In today’s news of the weird, RSA (a division of EMC) has recommended that developers desist from using the (allegedly) ‘backdoored’ Dual_EC_DRBG random number generator — which happens to be the default in RSA’s BSafe cryptographic toolkit. Youch.
In case you’re missing the story here, Dual_EC_DRBG (which I wrote about yesterday) is the random number generator voted most likely to be backdoored by the NSA. The story here is that — despite many valid concerns about this generator — RSA went ahead and made it the default generator used for all cryptography in its flagship cryptography library. The implications for RSA and RSA-based products are staggering. In the worst case a modestly bad but by no means worst case, the NSA may be able to intercept SSL/TLS connections made by products implemented with BSafe.
So why would RSA pick Dual_EC as the default? You got me. Not only is Dual_EC hilariously slow — which has real performance implications — it was shown to be a just plain bad random number generator all the way back in 2006. By 2007, when Shumow and Ferguson raised the possibility of a backdoor in the specification, no sensible cryptographer would go near the thing.
And the killer is that RSA employs a number of highly distinguished cryptographers! It’s unlikely that they’d all miss the news about Dual_EC.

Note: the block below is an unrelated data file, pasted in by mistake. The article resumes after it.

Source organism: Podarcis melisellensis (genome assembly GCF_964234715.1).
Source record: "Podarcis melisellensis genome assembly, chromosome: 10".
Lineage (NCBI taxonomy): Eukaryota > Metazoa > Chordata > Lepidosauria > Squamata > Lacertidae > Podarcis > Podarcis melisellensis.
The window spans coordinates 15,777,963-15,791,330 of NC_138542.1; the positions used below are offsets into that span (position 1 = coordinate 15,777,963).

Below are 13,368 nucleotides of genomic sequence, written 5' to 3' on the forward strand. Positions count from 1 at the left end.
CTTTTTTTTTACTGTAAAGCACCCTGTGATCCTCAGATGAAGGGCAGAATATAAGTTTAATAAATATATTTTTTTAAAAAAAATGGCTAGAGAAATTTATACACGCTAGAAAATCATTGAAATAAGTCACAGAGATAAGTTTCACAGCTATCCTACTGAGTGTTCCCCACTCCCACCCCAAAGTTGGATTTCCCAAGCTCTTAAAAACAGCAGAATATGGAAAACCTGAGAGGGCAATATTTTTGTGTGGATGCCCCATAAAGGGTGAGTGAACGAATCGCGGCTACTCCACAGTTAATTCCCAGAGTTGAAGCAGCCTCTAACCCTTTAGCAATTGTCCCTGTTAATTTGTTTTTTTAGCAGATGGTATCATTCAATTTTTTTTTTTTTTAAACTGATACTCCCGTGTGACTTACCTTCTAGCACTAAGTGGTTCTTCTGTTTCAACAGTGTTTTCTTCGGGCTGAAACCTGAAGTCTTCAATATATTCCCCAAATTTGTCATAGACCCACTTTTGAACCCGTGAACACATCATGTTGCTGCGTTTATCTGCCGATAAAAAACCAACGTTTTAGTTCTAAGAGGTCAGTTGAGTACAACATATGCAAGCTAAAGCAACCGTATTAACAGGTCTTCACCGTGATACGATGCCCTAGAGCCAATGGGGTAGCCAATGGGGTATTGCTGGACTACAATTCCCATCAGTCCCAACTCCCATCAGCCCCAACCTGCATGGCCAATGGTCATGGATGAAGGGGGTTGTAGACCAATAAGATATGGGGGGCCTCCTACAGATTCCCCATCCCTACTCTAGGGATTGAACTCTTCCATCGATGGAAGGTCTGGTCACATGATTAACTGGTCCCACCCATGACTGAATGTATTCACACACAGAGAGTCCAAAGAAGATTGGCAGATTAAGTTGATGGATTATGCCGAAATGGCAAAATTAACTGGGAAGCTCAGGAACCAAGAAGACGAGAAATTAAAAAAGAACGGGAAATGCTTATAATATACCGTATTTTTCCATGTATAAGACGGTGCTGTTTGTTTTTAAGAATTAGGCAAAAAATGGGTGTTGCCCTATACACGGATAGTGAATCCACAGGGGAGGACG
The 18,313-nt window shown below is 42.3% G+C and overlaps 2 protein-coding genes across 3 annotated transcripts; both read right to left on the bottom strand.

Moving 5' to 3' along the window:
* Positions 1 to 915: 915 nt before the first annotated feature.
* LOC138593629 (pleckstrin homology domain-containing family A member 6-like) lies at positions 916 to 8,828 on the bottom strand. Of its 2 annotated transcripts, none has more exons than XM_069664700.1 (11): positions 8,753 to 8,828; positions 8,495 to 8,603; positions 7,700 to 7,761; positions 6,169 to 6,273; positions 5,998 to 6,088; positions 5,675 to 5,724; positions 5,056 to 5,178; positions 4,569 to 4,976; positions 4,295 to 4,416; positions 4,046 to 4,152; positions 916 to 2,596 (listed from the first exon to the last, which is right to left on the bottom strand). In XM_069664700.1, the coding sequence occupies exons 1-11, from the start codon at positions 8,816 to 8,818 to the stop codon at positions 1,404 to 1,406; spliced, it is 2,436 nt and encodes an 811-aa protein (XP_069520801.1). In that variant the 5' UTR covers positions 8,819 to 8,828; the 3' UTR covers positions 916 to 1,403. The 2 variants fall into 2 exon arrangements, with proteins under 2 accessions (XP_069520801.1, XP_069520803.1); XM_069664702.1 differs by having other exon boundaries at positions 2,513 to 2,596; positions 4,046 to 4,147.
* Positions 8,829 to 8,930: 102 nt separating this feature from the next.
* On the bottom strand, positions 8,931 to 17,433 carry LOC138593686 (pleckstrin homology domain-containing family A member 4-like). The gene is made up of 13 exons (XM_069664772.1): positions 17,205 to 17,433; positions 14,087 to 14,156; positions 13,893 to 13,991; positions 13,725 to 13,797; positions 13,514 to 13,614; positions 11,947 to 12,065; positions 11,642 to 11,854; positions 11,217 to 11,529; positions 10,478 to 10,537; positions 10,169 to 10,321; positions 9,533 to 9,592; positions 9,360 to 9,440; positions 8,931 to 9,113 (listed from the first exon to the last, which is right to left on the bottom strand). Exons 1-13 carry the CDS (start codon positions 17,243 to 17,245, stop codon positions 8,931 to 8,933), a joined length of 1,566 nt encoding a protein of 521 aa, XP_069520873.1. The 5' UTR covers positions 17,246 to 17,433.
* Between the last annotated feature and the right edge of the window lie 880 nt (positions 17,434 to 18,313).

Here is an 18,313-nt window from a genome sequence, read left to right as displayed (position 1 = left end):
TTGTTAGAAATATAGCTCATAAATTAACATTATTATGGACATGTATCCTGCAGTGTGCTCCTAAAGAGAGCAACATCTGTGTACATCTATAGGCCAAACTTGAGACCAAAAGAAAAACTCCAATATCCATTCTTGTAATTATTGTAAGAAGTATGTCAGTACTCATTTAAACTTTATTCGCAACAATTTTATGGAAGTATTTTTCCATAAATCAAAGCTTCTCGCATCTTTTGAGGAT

We can only speculate about the past. But here in the present we get to watch RSA’s CTO Sam Curry publicly defend RSA’s choices. I sort of feel bad for the guy. But let’s make fun of it anyway.
I’ll take his statement line by line (Sam is the boldface):
“Plenty of other crypto functions (PBKDF2, bcrypt, scrypt) will iterate a hash 1000 times specifically to make it slower.”
Password hash functions are built deliberately slow to frustrate dictionary attacks. Making a random number generator slow is just dumb.
At the time, elliptic curves were in vogue
and hash-based RNG was under scrutiny.
Nonsense. A single obsolete hash based generator (FIPS 186) was under scrutiny — and fixed. The NIST SP800-90 draft in which Dual_EC appeared ALSO provided three perfectly nice non-backdoored generators: two based on hash functions and one based on AES. BSafe even implements some of them. Sam, this statement is just plain misleading.
The hope was that elliptic curve techniques—based as they are on number theory—would not suffer many of the same weaknesses as other techniques (like the FIPS 186 SHA-1 generator) that were seen as negative
Dual-EC suffers exactly the same sort of weaknesses as FIPS 186. Unlike the alternative generators in NIST SP800-90 it has a significant bias and really should not be used in production systems. RSA certainly had access to this information after the analyses were published in 2006.
and Dual_EC_DRBG was an accepted and publicly scrutinized standard.
And every bit of public scrutiny said the same thing: this thing is broken! Grab your children and run away!
SP800-90 (which defines Dual EC DRBG) requires new features like continuous testing of the output, mandatory re-seeding,
The exact same can be said for the hash-based and AES-based alternative generators you DIDN’T choose from SP800-90.
optional prediction resistance and the ability to configure for different strengths.
So did you take advantage of any of these options as part of the BSafe defaults? Why not? How about the very simple mitigations that NIST added to SP800-90A as a means to remove concerns that the generator might have a backdoor? Anyone?
There’s not too much else to say here. I guess the best way to put it is: this is all part of the process. First you find the disease. Then you see if you can cure it.